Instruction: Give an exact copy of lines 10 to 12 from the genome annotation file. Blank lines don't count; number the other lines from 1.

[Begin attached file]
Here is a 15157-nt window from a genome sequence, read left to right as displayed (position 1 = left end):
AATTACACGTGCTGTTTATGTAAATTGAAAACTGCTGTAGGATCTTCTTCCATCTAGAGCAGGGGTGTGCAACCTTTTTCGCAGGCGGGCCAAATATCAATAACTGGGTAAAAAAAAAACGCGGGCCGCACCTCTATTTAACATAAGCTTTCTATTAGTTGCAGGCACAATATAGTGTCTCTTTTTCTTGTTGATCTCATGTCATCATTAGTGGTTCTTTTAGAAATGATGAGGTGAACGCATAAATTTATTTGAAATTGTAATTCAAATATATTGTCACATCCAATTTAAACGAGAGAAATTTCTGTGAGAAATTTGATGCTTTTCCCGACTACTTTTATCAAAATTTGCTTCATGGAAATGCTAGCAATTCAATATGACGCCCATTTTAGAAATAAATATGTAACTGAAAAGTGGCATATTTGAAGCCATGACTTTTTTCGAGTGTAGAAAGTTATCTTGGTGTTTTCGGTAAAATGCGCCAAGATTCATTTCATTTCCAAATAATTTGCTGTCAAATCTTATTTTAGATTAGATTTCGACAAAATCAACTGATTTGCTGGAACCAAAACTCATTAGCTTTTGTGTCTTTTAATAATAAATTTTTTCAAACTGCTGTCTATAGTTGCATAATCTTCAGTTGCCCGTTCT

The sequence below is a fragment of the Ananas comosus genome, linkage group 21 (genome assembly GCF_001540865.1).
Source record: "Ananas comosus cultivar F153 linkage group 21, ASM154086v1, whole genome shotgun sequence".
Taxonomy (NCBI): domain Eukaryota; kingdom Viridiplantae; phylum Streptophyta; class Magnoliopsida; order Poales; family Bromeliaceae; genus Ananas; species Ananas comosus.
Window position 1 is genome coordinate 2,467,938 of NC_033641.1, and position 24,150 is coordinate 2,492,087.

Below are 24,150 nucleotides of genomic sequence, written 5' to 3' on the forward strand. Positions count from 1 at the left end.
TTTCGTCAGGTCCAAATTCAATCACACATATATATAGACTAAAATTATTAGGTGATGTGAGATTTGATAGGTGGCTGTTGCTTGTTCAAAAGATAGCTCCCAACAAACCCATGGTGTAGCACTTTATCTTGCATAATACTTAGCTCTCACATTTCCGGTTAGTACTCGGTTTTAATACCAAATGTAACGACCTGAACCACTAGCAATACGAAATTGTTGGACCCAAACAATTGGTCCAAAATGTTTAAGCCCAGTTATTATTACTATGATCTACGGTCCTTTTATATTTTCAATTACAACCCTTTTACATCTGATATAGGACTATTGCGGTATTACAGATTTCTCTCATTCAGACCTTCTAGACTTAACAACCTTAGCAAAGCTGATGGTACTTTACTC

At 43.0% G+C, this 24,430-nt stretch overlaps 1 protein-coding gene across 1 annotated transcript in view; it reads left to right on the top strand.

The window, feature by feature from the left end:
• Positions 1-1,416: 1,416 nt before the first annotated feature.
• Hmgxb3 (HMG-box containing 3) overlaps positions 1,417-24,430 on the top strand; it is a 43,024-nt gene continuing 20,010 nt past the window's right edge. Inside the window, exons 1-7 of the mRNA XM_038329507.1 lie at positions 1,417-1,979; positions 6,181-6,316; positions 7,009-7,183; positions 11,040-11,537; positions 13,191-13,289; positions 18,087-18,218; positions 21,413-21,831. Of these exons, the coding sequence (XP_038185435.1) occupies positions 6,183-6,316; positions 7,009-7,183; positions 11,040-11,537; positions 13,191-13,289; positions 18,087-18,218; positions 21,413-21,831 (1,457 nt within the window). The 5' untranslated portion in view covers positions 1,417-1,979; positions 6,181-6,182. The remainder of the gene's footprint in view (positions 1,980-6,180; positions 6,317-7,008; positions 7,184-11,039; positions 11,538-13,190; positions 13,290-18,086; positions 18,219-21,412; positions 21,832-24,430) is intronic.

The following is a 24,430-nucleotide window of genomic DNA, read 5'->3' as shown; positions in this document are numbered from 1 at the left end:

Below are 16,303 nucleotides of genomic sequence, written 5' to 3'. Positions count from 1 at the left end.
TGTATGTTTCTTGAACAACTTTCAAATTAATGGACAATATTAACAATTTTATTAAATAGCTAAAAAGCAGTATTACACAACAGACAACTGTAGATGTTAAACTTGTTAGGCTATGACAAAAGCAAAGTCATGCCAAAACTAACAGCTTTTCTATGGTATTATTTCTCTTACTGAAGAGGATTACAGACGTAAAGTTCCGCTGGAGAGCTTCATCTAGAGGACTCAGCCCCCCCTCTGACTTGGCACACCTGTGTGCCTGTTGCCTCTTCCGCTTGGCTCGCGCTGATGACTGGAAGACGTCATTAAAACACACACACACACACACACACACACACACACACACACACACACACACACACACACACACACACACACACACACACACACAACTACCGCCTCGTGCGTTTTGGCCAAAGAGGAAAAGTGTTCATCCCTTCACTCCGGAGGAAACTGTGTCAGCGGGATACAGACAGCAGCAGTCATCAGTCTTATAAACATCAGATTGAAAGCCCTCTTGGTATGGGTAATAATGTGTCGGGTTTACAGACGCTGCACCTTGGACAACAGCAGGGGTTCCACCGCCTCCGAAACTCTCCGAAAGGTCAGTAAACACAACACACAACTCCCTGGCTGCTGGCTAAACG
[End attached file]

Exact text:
The window, feature by feature from the left end:
• Positions 1-1,416: 1,416 nt before the first annotated feature.
• Hmgxb3 (HMG-box containing 3) overlaps positions 1,417-24,430 on the top strand; it is a 43,024-nt gene continuing 20,010 nt past the window's right edge. Inside the window, exons 1-7 of the mRNA XM_038329507.1 lie at positions 1,417-1,979; positions 6,181-6,316; positions 7,009-7,183; positions 11,040-11,537; positions 13,191-13,289; positions 18,087-18,218; positions 21,413-21,831. Of these exons, the coding sequence (XP_038185435.1) occupies positions 6,183-6,316; positions 7,009-7,183; positions 11,040-11,537; positions 13,191-13,289; positions 18,087-18,218; positions 21,413-21,831 (1,457 nt within the window). The 5' untranslated portion in view covers positions 1,417-1,979; positions 6,181-6,182. The remainder of the gene's footprint in view (positions 1,980-6,180; positions 6,317-7,008; positions 7,184-11,039; positions 11,538-13,190; positions 13,290-18,086; positions 18,219-21,412; positions 21,832-24,430) is intronic.